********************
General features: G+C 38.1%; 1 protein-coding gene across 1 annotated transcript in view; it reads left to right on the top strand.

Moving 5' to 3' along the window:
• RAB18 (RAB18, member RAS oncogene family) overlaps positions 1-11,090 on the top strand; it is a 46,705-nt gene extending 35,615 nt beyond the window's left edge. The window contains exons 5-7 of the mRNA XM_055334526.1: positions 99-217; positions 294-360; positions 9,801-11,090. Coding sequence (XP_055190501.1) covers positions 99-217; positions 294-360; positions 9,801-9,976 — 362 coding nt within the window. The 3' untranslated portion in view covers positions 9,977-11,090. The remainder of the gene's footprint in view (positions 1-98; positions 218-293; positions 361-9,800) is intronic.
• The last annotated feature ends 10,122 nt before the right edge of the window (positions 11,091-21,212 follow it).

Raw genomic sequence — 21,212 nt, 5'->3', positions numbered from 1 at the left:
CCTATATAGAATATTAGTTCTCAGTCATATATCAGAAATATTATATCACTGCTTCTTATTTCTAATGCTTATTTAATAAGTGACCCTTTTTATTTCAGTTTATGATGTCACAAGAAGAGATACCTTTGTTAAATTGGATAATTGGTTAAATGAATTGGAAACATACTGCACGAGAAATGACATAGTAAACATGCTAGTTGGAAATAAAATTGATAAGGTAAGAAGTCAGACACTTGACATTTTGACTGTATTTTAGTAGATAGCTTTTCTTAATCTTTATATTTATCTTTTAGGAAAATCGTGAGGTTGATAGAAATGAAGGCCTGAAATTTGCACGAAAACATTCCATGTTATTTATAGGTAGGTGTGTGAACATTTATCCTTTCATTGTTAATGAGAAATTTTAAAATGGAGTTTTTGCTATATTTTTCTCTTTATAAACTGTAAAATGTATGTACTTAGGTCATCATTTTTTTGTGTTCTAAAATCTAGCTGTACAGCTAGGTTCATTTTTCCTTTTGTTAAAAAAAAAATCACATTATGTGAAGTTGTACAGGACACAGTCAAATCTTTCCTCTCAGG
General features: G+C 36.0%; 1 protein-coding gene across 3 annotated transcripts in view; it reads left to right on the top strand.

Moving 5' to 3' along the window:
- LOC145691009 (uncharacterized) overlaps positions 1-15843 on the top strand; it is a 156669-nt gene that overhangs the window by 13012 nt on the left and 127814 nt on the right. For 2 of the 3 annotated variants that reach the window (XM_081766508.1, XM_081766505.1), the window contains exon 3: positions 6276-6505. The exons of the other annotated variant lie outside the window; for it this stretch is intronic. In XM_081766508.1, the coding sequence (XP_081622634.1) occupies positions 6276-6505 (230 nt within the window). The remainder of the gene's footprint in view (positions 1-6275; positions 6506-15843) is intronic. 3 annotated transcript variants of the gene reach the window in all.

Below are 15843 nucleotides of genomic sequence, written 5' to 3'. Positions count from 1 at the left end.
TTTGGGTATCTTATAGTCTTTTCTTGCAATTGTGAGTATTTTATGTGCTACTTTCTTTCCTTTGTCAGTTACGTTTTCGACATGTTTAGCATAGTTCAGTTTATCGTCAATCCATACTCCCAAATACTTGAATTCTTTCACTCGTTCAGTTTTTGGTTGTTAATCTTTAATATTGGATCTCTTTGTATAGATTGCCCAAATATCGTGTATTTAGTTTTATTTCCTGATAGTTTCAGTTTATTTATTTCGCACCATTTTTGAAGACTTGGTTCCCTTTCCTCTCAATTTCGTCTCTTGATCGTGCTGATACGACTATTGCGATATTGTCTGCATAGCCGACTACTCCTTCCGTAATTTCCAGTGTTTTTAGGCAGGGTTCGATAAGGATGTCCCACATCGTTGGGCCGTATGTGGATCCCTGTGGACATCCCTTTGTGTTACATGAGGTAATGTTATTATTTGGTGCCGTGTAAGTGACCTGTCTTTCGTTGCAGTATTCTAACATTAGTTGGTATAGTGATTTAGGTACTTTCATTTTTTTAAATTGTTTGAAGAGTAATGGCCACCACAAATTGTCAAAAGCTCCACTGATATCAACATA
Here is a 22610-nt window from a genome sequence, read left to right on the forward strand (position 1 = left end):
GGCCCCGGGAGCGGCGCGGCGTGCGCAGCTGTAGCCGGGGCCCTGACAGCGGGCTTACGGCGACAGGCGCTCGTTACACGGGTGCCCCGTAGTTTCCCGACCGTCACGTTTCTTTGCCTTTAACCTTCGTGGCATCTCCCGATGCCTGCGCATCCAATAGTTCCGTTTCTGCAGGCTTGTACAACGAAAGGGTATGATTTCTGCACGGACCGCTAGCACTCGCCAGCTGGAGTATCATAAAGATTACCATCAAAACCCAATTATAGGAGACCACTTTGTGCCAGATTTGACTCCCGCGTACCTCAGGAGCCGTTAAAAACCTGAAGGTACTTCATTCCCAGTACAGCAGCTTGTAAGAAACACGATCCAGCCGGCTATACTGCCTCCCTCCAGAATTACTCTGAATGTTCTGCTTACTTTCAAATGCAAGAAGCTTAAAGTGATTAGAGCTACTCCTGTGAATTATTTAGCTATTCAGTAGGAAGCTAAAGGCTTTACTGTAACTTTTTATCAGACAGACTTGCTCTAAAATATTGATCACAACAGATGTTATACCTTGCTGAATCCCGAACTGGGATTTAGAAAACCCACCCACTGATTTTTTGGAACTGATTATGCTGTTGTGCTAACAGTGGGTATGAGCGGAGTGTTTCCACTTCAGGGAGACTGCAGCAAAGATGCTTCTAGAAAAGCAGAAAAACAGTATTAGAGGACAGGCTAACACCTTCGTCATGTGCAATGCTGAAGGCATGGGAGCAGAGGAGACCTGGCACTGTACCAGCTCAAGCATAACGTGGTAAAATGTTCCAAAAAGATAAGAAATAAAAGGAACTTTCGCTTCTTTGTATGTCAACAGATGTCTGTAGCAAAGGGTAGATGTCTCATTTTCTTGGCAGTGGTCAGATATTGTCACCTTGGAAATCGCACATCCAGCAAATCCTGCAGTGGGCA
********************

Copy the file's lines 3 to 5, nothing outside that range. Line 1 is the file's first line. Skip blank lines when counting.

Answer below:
• RAB18 (RAB18, member RAS oncogene family) overlaps positions 1-11,090 on the top strand; it is a 46,705-nt gene extending 35,615 nt beyond the window's left edge. The window contains exons 5-7 of the mRNA XM_055334526.1: positions 99-217; positions 294-360; positions 9,801-11,090. Coding sequence (XP_055190501.1) covers positions 99-217; positions 294-360; positions 9,801-9,976 — 362 coding nt within the window. The 3' untranslated portion in view covers positions 9,977-11,090. The remainder of the gene's footprint in view (positions 1-98; positions 218-293; positions 361-9,800) is intronic.
• The last annotated feature ends 10,122 nt before the right edge of the window (positions 11,091-21,212 follow it).

Raw genomic sequence — 21,212 nt, 5'->3', positions numbered from 1 at the left: